What were the key SOCIAL changes and continuities that occurred during the unification of China? (COT SPRITE chart) Time Period: 550 B.C.E. to 220 C.E. Beginning of Period:Family was patriarchal; ruling class – royal family and nobles, merchants and craftsmen, peasants, slaves End of Period: Land became concentrated in the hands of a small, wealthy elite class. Peasants organized rebellions. Most of the population worked in the countryside farming. (pp. 197, 200) Changes: gap between the social classes continued to widen; Han Wudi Raised taxes and confiscated land and personal property. Continuities: Emphasis on filial piety and womens subordination to men (Confucius – Classic of Filial Piety and Ban Zhaos Admonitions for Women) Patriarchal families were foundation of society (p.199) Reasons for Changes/Continuities: Poor crop production, need to build a strong military/army required funds, burden of debt; small number of land owners possessed the wealth
What were the key POLITICAL changes and continuities that occurred during the unification of China? (COT SPRITE chart) 550 BCE to 220 CE Beginning of Period: Shang Yang awarded land rights to cultivators. Qin Shihuangdi established strong central government and kept strict control over regional provinces. Qin used resources from production to build a strong military. P. 197 End of Period: Rebellions of peasant societies (Yellow Turban Uprising); dynasty deteriorated into regional factions. Changes: Bureaucracy embraced legalism (strict governance). Han Wudi imposed higher taxes. Continuities: Centralized rule remained pretty much until the end of the Han Dynasty until rebellions became more frequent. Reasons for Changes/Continuities: Taxes to finance military; confiscation of land and businesses; poor harvests, widening gap between the rich and the poor. Wudi did not address unfair distribution of land p. 208 This climate discouraged investment in manufacturing and trade.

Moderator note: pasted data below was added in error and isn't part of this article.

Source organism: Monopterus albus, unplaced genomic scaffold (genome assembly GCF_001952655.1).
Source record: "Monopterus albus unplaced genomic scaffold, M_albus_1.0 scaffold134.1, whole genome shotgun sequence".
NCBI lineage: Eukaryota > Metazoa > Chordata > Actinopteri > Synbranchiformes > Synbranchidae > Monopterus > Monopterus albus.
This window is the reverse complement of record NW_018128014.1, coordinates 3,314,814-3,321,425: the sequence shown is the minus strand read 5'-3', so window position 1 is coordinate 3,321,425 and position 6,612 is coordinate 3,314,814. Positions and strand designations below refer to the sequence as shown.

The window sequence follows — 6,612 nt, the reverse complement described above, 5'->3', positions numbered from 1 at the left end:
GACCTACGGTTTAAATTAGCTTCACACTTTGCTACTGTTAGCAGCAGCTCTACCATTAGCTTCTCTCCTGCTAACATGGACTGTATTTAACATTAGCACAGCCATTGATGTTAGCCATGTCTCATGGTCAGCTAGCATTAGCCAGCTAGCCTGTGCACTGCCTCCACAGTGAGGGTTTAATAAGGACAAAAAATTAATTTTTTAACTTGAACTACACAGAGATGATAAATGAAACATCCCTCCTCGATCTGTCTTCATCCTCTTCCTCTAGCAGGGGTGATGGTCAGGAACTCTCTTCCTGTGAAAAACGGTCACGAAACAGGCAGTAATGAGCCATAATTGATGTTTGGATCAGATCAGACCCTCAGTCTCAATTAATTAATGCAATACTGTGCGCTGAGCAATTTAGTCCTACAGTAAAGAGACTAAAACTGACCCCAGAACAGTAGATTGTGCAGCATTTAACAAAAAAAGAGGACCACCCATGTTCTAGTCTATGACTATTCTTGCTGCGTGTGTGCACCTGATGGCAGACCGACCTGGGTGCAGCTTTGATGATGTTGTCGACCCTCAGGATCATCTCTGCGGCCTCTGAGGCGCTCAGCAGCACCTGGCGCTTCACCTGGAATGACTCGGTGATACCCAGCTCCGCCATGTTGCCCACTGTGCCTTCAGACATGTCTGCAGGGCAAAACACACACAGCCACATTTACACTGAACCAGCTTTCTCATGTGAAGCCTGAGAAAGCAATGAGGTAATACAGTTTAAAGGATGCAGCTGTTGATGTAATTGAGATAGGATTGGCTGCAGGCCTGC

What were the key religious changes and continuities that occurred during the unification of China? (COT SPRITE chart) 550 B.C.E. to 220 C.E. Beginning of Period: End of Period: Changes: Continuities: Mandate of Heaven – belief that a ruler would be rewarded or punished for the success of his rule Reasons for Changes/Continuities
What were the key intellectual changes and continuities that occurred during the unification of China? (COT SPRITE chart) 550 B.C.E. – 220 C.E. Beginning of Period: Confucius – focus on moral and ethical behavior of the individual and cultivation of of analysis and judgment. Standardization of scripts; Daoism – disengaging from politics and administration and living in harmony. Legalism – chaos could only be eliminated through strict governance Continuities: Advanced education was provided for the elite. End of Period: Changes: Han wudi established university for men of government service (Confucius, Mencius, Xunzi) 124 B.C.E. Reasons for Changes/Continuities
What were the key technological changes and continuities that occurred during the unification of China? (COT SPRITE chart) 550 B.C.E. to 220 C.E. Beginning of Period: End of Period: Changes: Continuities: Reasons for Changes/Continuities
What were the key economic changes and continuities that occurred during the unification of China? (COT SPRITE chart) Beginning of Period: End of Period: Changes: Continuities: Reasons for Changes/Continuities